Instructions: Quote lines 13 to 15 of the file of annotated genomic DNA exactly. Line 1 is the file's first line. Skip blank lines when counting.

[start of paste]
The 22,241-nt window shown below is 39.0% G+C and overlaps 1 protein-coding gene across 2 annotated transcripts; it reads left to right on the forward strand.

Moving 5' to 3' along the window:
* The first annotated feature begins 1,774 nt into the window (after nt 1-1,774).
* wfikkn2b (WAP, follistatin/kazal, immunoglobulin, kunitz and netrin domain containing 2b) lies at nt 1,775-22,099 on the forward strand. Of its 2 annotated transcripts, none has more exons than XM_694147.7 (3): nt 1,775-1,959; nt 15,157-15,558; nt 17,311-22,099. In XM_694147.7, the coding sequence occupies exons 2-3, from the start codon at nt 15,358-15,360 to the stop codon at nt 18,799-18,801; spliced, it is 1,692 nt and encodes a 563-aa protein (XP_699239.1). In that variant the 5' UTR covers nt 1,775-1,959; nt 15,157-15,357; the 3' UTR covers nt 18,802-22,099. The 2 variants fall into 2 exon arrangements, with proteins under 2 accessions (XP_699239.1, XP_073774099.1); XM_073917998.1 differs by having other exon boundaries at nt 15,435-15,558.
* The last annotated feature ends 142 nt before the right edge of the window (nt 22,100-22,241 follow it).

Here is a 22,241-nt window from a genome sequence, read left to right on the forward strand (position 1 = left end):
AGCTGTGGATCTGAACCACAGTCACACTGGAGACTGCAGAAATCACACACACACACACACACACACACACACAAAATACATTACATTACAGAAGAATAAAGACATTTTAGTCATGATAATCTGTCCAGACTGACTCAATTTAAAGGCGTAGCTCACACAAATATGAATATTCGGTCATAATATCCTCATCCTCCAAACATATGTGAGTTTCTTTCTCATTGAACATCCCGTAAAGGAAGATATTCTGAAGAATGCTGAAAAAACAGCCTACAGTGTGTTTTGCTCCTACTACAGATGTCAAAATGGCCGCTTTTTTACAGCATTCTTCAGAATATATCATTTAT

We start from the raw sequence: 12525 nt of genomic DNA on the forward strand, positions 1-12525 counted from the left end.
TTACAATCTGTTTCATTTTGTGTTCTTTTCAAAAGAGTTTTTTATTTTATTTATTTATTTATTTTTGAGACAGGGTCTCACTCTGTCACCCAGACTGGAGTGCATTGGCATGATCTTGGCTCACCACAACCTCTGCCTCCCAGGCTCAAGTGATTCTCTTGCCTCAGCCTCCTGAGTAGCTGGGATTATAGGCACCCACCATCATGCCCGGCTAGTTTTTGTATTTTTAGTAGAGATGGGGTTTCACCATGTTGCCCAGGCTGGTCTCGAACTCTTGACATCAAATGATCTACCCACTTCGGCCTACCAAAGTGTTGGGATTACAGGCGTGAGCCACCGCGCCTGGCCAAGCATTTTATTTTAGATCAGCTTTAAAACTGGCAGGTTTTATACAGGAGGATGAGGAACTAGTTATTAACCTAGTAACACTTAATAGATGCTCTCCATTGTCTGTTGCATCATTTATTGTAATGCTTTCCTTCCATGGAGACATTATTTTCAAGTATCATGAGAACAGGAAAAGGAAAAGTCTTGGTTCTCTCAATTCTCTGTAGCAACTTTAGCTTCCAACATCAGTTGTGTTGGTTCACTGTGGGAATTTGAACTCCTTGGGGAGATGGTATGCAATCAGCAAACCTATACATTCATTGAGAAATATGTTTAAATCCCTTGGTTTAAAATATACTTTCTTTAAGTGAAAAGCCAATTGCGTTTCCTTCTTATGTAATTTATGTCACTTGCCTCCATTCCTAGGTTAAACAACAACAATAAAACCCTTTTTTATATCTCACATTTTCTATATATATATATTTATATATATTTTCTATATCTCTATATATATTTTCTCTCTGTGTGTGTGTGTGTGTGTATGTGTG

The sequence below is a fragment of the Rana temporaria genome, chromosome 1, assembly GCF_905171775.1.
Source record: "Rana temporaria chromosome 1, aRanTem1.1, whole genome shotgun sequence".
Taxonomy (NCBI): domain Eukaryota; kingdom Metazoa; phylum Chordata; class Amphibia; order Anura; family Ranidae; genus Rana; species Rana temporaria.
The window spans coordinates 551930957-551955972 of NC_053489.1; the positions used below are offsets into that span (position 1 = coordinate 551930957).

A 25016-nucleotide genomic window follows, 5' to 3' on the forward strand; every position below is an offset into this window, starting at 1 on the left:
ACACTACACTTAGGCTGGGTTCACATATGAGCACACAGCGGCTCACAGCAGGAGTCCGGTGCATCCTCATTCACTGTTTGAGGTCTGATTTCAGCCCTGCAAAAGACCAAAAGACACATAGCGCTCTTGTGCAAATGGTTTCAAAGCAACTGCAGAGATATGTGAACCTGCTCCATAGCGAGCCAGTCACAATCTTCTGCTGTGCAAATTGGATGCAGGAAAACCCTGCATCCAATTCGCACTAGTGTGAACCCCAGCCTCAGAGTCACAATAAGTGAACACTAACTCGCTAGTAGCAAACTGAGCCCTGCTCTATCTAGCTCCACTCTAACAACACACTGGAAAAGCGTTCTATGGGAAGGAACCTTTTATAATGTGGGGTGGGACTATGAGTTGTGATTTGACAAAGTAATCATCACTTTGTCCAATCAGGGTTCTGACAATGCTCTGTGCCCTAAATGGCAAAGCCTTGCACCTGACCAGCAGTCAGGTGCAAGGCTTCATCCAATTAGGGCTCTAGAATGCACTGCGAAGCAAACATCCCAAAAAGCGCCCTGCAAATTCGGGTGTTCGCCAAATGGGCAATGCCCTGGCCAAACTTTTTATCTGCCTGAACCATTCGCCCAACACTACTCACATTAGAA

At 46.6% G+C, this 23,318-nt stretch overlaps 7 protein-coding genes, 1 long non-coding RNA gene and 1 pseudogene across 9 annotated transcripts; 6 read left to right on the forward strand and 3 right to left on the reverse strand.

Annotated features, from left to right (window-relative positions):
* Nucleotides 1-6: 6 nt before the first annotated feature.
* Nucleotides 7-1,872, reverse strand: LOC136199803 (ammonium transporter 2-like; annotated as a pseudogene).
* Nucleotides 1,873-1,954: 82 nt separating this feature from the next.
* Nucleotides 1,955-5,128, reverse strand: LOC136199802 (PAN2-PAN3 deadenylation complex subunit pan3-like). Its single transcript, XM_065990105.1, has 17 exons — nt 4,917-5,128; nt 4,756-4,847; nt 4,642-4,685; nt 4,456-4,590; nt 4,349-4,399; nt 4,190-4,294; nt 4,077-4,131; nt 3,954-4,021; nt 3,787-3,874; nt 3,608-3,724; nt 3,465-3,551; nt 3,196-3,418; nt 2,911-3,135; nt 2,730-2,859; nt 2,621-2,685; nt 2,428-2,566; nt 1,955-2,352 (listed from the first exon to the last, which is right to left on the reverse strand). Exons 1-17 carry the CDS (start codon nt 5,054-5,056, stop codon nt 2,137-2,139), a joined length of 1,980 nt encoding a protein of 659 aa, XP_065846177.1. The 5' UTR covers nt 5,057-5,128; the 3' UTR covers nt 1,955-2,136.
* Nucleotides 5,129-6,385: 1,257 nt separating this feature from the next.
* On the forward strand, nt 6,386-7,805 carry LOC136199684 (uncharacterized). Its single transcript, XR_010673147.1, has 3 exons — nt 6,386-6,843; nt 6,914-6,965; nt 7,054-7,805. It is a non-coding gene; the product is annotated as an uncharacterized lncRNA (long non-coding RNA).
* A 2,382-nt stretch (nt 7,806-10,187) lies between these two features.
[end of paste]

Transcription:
The window spans coordinates 551930957-551955972 of NC_053489.1; the positions used below are offsets into that span (position 1 = coordinate 551930957).

A 25016-nucleotide genomic window follows, 5' to 3' on the forward strand; every position below is an offset into this window, starting at 1 on the left:
ACACTACACTTAGGCTGGGTTCACATATGAGCACACAGCGGCTCACAGCAGGAGTCCGGTGCATCCTCATTCACTGTTTGAGGTCTGATTTCAGCCCTGCAAAAGACCAAAAGACACATAGCGCTCTTGTGCAAATGGTTTCAAAGCAACTGCAGAGATATGTGAACCTGCTCCATAGCGAGCCAGTCACAATCTTCTGCTGTGCAAATTGGATGCAGGAAAACCCTGCATCCAATTCGCACTAGTGTGAACCCCAGCCTCAGAGTCACAATAAGTGAACACTAACTCGCTAGTAGCAAACTGAGCCCTGCTCTATCTAGCTCCACTCTAACAACACACTGGAAAAGCGTTCTATGGGAAGGAACCTTTTATAATGTGGGGTGGGACTATGAGTTGTGATTTGACAAAGTAATCATCACTTTGTCCAATCAGGGTTCTGACAATGCTCTGTGCCCTAAATGGCAAAGCCTTGCACCTGACCAGCAGTCAGGTGCAAGGCTTCATCCAATTAGGGCTCTAGAATGCACTGCGAAGCAAACATCCCAAAAAGCGCCCTGCAAATTCGGGTGTTCGCCAAATGGGCAATGCCCTGGCCAAACTTTTTATCTGCCTGAACCATTCGCCCAACACTACTCACATTAGAA